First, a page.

By Blake Nelson
The Nevada Museum of Art is one of Nevada’s most prestigious institutions open to the public, but last weekend it was opened to Reno’s teenagers. The event was titled Teen Art Night, but could more aptly be described as a complete teen takeover of Reno’s only art museum.
Teens flooded the museum, visiting craft tables hosted by local artists such as Casey Clark, Henry MacDiarmid and Tim Conder, while also being able to tour the museum’s exhibits. Local bands Pecan Dream and Applied Ethics performed to an excited and energetic audience, and in between sets DJs played crowd favorites.
The event, which is the product of a partnership with The Holland Project and the Nevada Museum of Art, usually only hosts about 500 teens and non-teens, but this year the attendance swelled beyond recent years. The growth was due to years of molding the event to fit best with the community.
“I think [Holland and NMA] finally figured out the date that makes the most sense for most of the teens and students in Reno,” said Britt Curtis, director of The Holland Project “And this year definitely showed us that our little formula worked.”
And it worked well; this year’s Teen Art Night boasted nearly 700 people in attendance, more than any other year. The teens in attendance got to experience the museum in a relaxed and sociable atmosphere, all while being able to enjoy snacks and live music.
This year also featured more hands-on booths and volunteers than previous years, allowing those in attendance to learn and create small crafts to take home.
Originally beginning in 2008, the event was similarly designed with craft booths and DJs, but was set to the theme of Valentine’s Day with the title “Kiss Kiss Bang Bang.” In years to come the event would grow and change dates, themes and names.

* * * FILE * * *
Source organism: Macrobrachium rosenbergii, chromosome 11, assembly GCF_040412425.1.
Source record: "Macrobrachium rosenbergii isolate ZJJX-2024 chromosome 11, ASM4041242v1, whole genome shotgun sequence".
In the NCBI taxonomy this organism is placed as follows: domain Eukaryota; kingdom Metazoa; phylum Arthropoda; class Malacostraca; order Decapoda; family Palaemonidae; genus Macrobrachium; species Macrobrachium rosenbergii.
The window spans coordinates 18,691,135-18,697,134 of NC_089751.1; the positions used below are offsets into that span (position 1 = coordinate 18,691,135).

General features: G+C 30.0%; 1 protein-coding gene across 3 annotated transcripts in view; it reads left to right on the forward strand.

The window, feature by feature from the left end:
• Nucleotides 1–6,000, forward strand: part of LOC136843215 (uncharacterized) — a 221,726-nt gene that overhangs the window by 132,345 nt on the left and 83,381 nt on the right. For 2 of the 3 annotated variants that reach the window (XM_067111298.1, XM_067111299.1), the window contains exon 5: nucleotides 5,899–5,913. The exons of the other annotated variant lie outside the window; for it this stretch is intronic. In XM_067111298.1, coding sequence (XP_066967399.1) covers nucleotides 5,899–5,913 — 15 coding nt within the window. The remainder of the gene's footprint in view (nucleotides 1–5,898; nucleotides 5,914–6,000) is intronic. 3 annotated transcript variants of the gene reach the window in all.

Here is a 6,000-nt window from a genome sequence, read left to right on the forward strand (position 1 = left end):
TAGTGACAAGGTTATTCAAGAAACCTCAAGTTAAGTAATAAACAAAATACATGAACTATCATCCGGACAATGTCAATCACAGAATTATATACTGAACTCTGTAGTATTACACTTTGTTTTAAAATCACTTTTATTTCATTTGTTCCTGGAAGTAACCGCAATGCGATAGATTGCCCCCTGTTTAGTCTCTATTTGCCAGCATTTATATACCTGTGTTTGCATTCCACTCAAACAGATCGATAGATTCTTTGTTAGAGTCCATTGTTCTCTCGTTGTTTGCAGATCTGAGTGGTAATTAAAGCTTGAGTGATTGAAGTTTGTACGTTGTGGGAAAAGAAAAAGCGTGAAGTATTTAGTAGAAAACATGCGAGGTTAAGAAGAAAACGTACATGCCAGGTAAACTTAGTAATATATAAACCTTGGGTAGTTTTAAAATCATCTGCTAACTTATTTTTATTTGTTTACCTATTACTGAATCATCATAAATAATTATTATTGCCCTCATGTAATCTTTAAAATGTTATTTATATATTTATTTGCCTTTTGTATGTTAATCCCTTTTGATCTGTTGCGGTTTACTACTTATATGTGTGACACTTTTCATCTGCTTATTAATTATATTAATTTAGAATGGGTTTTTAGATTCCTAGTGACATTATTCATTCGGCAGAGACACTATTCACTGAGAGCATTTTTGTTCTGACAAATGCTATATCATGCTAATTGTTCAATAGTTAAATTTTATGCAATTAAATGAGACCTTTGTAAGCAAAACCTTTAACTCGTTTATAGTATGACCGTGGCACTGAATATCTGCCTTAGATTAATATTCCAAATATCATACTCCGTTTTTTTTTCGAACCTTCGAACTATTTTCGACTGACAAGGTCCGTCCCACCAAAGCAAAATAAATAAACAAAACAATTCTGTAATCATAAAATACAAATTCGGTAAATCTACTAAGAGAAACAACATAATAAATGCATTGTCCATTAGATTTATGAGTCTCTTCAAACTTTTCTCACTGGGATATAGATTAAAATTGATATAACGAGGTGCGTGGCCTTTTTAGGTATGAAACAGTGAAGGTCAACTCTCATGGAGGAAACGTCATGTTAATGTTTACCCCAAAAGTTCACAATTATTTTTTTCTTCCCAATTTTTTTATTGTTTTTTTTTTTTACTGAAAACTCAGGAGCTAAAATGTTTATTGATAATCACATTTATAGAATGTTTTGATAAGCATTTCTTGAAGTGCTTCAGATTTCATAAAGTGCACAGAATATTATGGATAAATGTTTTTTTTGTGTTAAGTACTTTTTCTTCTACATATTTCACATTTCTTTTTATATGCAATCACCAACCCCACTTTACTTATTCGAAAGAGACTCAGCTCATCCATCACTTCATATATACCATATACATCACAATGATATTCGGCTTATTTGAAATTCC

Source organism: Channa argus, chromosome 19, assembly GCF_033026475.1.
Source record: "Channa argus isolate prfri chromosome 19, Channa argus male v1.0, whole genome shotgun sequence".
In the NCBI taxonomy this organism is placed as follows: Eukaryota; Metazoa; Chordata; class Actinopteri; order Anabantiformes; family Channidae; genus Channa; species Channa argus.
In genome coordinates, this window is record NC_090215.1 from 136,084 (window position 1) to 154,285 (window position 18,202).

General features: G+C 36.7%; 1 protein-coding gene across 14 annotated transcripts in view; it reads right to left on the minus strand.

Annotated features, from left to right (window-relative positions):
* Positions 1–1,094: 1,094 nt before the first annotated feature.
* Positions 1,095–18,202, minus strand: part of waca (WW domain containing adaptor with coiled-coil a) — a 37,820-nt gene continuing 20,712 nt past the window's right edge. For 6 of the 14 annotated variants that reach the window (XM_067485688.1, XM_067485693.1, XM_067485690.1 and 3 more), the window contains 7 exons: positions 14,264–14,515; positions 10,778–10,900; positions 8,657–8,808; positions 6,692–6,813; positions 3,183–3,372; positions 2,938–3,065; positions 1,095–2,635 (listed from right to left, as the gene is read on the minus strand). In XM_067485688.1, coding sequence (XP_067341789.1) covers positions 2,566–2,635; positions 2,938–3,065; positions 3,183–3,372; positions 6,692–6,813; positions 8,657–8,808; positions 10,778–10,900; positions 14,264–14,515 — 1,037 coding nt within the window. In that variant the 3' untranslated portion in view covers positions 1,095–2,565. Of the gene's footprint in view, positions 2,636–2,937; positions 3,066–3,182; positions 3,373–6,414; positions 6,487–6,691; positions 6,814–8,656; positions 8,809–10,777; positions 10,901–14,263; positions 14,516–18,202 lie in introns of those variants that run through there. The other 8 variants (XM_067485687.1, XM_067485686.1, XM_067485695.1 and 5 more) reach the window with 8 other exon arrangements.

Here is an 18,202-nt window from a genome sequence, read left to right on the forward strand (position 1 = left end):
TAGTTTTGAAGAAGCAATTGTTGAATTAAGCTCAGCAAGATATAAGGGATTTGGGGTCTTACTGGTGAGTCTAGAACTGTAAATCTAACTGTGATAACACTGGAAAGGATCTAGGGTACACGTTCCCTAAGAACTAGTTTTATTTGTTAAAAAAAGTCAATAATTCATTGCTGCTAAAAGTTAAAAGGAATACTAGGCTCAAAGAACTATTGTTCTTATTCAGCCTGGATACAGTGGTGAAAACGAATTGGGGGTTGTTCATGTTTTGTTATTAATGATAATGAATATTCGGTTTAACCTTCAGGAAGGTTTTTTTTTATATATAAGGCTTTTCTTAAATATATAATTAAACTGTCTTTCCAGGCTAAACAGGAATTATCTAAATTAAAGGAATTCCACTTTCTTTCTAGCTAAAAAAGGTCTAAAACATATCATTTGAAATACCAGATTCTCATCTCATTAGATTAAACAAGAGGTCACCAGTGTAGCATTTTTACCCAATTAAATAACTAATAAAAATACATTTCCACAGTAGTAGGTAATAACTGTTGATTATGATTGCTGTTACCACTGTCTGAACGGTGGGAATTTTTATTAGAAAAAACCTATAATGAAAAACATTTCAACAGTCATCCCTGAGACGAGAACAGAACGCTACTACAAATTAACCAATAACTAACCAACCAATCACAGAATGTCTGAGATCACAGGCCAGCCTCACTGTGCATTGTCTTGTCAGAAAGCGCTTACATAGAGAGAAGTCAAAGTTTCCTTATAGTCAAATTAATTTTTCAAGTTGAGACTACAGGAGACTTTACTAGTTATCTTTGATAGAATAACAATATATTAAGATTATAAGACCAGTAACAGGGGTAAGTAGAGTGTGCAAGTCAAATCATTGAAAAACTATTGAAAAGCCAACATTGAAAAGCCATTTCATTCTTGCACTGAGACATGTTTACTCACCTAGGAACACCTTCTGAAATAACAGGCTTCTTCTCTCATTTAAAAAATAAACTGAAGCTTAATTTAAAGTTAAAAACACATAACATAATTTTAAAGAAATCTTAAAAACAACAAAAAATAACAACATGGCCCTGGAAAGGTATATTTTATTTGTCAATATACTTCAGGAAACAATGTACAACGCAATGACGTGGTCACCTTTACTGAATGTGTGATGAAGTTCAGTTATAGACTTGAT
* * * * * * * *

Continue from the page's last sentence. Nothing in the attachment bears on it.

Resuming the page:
Although Teen Art Night has grown throughout the years, the goal has stayed the same – the event is specifically aimed at opening the museum and the museum’s exhibits to teens. This year’s theme was horses, based on the featured exhibit called “The Horse.” Booths mirrored the theme with features like leather stamping and finding out what your name would be if you were a horse, both booths proving to be popular among the attendees.
The unprecedented growth made the atmosphere that night feel almost like a crowded party, with clusters of people dancing and music playing over the top of chatter. The ground floor of the museum, which held a large part of the event, was filled with people. Beyond the immediate impact of the larger attendance, the growth has implications on the future of the event as well.
“The museum is so big that we’ve always worried about making sure the event feels cozy and intimate,” said Curtis. “So there are lots of rooms and nooks and crannies we didn’t really utilize this year, that the event can grow into.”
As part of The Holland Project’s never-ending desire to create a meaningful experience for Reno’s youth, next year’s event will have a different theme with more booths and more live musicians, as well as an expansion into more parts of the museum to accommodate the larger volume of attendees.
It seems that as far as accommodating creativity and fun events is concerned, the future of Reno’s teens is in good hands.
If anyone is interested in volunteering for next year’s Teen Art Night or for The Holland Project of the Nevada Museum of Art, both institutions are always willing to incorporate people from the community into events. You can reach either one at their respective websites or on Twitter.
Blake Nelson can be reached at firstname.lastname@example.org or on Twitter @b_e_nelson.